7 Perks That Keep Your Employees From Quitting

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7 Perks That Keep Your Employees From Quitting

Turnover is one of the highest costs for companies, so offering employees a competitive benefits package is important. In addition, a healthy benefits package can help you attract and retain top talent and make your company more attractive in a tight labor market. But what kinds of perks do employees want?

7 Perks That Keep Your Employees From Quitting

Health insurance

Health insurance is, unsurprisingly, a perk that keeps many people at their jobs. So it’s less surprising that it’s also a common perk among companies with very liberal policies. Some employers offer to pay for their employees to be insured without asking them whether they want to be insured!

However, health insurance is only helpful if the plan covers what your employees need—which may not always be the case. For example, if you have an employee who doesn’t want coverage for maternity leave but does want coverage for mental health treatment and medication costs (which are often excluded from most plans), then that would be considered discriminatory against women.

Your company should ensure its benefits package is flexible enough to meet everyone’s needs and affordable enough not to break the bank or cause undue strain on other parts of its budget, like salaries or marketing materials.

Free meals

A recent survey by the Society for Human Resource Management found that companies with a free dining option were less likely to lose employees than those without one. This is because free food provides an easy way for the company to show its appreciation and encourage employee loyalty. If you want to offer this perk, it’s important to choose healthy options that appeal to your employees’ diverse tastes and circumstances. Additionally, consider whether they need a break during their lunch hour or can get away from their desks without any issue whatsoever (such as going out on a break).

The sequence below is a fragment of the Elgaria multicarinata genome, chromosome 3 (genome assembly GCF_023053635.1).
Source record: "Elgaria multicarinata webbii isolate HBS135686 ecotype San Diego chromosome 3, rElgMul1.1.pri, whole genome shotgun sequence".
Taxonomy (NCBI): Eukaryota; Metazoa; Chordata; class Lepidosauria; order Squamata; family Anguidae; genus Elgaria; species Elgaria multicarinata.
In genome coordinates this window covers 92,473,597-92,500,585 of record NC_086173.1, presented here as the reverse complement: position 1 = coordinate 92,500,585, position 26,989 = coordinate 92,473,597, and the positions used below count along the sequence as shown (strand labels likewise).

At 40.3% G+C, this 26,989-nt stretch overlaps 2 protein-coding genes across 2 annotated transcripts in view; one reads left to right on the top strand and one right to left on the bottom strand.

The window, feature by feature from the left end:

Work-from-home options

We have all heard the stories of employees who have been granted a work-from-home option, and suddenly their performance is better than ever. This could be because they can spend more time with their family or enjoy greater freedom. Whatever the case, it is important to remember that this benefit will not work for everyone.

If you offer remote access options, make sure you are clear on what kind of tasks can be done remotely and how much time is allotted each day/weekend/holiday for working away from the office. It’s also crucial that you provide guidelines so your staff knows exactly how far they can go with this privilege – after all, there are boundaries for a reason!

Time flexibility

Time flexibility is becoming increasingly important to employees as they feel more inclined to make decisions based on their personal needs than the companies. Time flexibility can take many forms, including flexible work hours, vacation time, and leave policies that allow for a “balance” between work and life outside the office. It also includes flexible work arrangements (such as telecommuting), allowing you to give your employees more control over when and where they perform their duties.

One way to demonstrate your commitment to time flexibility is to offer generous benefits such as unlimited PTO, allowing employees to take time off when needed without worrying about accruing and tracking vacation days.